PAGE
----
Tom’s ton on the terraces

Tom Gill (left) with son Tom, grandson Andy and great-grandson Sam watching Wigan v Fulham at the DW Stadium this season
Tom Gill (left) with son Tom, grandson Andy and great-grandson Sam watching Wigan v Fulham at the DW Stadium this season

ON the face of it, Wigan Athletic are a relatively young football club.

But as they celebrate their 80th year in existence, not many can claim they have lived and breathed every single second.

Fewer still can say they remember their whole journey.

For Tom Gill though, this is not the case.

Set to celebrate his 100th birthday next week, he has seen it all; the highs and the lows of one of the country’s most ambitious clubs.

Living in Wigan his whole life, he’s also inspired the generations beneath him to follow suit and many are regulars at the DW today.

Born on October 24, 1912 to William and Anne Gill, Tom, who had two brothers, David and Bob, has lived in Wigan all his life in areas such as Hindley in his younger years before moving on to Crooke and latterly Standish Lower Ground, where he still lives today.

He worked as a joiner on building sites around Wigan before joining the Army in the Second World War serving in North Africa, Greece, the Middle East and Italy.

He married the love of his life, May Stopforth and they were together for 65 years, having three children as well as five grandchildren and four great grandchildren, which is soon to be five.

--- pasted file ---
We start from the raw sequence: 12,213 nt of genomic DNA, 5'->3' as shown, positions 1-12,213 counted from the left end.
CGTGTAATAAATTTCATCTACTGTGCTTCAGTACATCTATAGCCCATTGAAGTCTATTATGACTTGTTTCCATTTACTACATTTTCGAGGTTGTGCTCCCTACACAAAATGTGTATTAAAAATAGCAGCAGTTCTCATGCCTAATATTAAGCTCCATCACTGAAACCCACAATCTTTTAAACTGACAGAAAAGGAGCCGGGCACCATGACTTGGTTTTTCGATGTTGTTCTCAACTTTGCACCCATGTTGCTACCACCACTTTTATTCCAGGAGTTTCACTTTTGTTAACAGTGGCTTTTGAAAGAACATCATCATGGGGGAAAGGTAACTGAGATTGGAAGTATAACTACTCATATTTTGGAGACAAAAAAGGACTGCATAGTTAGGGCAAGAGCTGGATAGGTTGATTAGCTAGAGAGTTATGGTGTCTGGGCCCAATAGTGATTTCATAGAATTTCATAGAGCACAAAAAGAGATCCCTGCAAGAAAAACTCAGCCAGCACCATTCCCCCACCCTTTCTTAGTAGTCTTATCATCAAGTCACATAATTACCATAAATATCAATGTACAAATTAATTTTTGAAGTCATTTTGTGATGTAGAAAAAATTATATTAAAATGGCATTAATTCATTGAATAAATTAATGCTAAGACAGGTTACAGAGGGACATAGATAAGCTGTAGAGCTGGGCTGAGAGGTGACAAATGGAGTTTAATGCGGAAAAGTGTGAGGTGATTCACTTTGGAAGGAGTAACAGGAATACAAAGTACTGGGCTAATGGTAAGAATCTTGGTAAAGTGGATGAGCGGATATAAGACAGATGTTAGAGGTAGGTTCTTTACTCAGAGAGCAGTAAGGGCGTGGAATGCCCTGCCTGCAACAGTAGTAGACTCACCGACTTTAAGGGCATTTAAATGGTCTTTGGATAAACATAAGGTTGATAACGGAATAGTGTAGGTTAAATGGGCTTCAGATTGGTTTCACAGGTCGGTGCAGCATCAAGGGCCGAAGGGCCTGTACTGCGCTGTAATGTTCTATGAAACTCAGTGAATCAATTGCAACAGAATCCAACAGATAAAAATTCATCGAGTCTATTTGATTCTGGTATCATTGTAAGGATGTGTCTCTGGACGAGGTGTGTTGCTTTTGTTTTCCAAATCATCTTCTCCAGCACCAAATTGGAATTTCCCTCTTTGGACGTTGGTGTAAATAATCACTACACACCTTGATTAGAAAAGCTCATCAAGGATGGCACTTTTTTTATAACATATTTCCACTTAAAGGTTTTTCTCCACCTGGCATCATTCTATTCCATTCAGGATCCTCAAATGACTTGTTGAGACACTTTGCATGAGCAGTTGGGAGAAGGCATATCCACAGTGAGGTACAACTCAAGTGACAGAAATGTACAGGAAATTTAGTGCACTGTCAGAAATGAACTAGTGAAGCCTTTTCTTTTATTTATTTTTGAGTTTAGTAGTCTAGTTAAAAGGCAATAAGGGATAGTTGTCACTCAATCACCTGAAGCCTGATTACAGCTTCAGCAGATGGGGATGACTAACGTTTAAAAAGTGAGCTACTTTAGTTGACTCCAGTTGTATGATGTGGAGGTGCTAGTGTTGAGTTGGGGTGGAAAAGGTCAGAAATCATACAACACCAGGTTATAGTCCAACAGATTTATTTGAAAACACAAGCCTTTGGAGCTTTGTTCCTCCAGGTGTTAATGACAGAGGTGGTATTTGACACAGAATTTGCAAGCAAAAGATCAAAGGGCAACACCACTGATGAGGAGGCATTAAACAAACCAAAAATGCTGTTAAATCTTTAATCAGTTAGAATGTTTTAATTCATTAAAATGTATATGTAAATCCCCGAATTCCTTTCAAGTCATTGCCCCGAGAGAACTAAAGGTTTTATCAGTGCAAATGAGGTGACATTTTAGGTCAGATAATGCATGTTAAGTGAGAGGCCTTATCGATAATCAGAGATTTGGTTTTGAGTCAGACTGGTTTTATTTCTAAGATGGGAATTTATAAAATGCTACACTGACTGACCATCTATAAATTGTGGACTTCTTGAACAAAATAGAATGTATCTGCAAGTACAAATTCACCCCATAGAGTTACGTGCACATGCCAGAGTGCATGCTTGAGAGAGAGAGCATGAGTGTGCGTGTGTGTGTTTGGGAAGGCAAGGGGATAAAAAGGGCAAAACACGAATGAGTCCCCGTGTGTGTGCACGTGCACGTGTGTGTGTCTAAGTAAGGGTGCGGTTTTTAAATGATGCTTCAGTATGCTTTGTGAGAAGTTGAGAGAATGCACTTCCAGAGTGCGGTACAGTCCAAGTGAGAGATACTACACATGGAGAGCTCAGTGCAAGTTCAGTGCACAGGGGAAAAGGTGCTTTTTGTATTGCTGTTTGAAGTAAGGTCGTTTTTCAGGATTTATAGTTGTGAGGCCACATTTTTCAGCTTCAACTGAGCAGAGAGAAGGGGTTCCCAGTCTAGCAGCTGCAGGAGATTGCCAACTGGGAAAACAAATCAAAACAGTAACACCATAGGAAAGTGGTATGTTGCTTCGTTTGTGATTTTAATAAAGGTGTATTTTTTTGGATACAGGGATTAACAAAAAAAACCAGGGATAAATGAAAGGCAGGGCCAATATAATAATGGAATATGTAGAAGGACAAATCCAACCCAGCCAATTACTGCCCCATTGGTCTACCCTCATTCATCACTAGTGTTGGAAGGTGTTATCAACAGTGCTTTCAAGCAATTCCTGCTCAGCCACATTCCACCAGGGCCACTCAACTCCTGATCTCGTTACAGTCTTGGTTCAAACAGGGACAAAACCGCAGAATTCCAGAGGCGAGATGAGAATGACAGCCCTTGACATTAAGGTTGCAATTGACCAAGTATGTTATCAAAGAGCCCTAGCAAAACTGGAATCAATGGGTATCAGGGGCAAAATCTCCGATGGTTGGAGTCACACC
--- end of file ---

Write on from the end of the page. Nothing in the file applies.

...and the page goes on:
After the Army, Tom took a job at the Vulcan Foundry in Newton-le-Willows.

He came home the first day telling May he wasn’t keen on the job but would see it out till the end of the week.

He left 31 years later when he retired as foreman.

Much of his time was spent working to support his family, working seven days most weeks.

Even when he wasn’t at work Tom was helping friends and neighbours with their joinery needs. Anything that could be made out of wood he would make, even making wooden scooters and wooden briefcases for his children.

There was one other main love in his life, though, in Wigan Athletic and sport in general.

Taking his son, also named Tom, from a young age, they have seen the meteoric rise of their beloved club.

“I’ve seen a lot,” said Tom snr. “The good times and the bad. I remember them in the Cheshire League and also remember when we got elected to the football league itself.

“The club has come a long, long way.”

Tom sits with Tom jnr as well as grandson Andy in the West Stand, with great-grandson Sam sitting not too far away with his mum Fiona.

Meanwhile, his granddaughter Elaine sits in the East Stand while his son John is a huge fan but currently lives in Leicester.